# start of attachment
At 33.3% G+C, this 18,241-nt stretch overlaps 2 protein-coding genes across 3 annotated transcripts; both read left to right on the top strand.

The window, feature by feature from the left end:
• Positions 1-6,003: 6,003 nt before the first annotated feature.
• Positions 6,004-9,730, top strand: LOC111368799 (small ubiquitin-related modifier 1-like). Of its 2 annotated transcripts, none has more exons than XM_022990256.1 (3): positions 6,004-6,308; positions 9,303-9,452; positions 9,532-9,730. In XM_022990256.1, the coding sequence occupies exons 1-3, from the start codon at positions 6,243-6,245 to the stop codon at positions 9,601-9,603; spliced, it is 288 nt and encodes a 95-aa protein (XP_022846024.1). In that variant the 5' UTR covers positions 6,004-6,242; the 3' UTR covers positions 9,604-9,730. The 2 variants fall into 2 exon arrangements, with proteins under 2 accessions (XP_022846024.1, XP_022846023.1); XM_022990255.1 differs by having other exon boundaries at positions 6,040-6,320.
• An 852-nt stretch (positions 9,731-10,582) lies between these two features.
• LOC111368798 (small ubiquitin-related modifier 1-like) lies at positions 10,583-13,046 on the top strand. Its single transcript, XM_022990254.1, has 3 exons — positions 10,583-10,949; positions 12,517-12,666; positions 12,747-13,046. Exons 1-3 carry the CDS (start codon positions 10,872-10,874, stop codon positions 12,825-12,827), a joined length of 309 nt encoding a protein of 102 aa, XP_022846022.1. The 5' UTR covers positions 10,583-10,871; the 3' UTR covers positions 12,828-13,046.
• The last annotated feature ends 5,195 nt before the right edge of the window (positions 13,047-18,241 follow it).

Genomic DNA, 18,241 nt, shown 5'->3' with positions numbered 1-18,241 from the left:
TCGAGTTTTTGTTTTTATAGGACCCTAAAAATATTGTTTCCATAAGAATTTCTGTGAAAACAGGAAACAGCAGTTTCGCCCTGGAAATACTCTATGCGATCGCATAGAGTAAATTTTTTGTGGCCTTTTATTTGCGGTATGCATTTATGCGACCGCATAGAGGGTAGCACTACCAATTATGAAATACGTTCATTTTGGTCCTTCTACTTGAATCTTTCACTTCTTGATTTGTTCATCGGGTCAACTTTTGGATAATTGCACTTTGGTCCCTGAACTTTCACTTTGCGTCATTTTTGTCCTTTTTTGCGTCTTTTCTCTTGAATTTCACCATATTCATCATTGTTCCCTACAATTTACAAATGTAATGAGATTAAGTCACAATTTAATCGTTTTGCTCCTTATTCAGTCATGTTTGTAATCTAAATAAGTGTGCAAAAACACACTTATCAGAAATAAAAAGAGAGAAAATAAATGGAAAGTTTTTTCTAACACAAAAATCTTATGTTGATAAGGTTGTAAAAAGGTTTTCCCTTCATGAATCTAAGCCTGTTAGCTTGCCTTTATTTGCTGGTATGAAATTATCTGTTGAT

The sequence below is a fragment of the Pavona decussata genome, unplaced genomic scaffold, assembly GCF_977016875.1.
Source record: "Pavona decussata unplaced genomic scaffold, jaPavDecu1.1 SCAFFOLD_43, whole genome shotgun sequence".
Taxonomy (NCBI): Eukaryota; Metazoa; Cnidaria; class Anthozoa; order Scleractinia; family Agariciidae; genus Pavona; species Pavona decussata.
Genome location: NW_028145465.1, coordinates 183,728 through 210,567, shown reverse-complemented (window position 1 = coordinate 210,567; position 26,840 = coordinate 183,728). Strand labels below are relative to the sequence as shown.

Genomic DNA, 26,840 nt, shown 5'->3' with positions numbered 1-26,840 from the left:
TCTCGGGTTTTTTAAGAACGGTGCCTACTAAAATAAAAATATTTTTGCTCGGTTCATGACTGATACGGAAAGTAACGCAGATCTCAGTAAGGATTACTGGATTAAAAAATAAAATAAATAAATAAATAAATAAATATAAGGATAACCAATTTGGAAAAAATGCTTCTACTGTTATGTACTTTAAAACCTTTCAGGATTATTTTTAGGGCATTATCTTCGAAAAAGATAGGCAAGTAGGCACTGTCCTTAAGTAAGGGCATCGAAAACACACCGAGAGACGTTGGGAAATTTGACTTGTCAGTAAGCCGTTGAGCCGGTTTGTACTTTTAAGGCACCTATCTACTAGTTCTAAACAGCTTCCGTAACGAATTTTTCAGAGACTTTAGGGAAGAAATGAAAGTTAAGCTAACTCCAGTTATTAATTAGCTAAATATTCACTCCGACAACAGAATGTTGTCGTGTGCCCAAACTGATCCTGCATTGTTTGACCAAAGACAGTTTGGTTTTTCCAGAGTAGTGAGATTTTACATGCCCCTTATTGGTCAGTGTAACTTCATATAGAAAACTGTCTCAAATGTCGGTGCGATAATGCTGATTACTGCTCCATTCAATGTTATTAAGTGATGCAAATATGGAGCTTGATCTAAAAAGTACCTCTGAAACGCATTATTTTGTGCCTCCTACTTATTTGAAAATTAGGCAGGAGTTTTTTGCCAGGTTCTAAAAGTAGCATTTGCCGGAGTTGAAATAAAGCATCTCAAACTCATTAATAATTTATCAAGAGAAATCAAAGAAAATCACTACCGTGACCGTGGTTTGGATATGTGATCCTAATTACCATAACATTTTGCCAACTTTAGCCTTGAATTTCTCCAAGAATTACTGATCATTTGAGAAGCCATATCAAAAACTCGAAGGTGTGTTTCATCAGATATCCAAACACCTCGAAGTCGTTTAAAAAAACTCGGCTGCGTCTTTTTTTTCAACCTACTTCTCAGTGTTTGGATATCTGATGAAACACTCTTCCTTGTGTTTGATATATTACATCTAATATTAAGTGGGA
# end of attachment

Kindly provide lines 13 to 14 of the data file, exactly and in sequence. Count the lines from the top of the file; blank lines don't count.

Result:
Genome location: NW_028145465.1, coordinates 183,728 through 210,567, shown reverse-complemented (window position 1 = coordinate 210,567; position 26,840 = coordinate 183,728). Strand labels below are relative to the sequence as shown.

Genomic DNA, 26,840 nt, shown 5'->3' with positions numbered 1-26,840 from the left: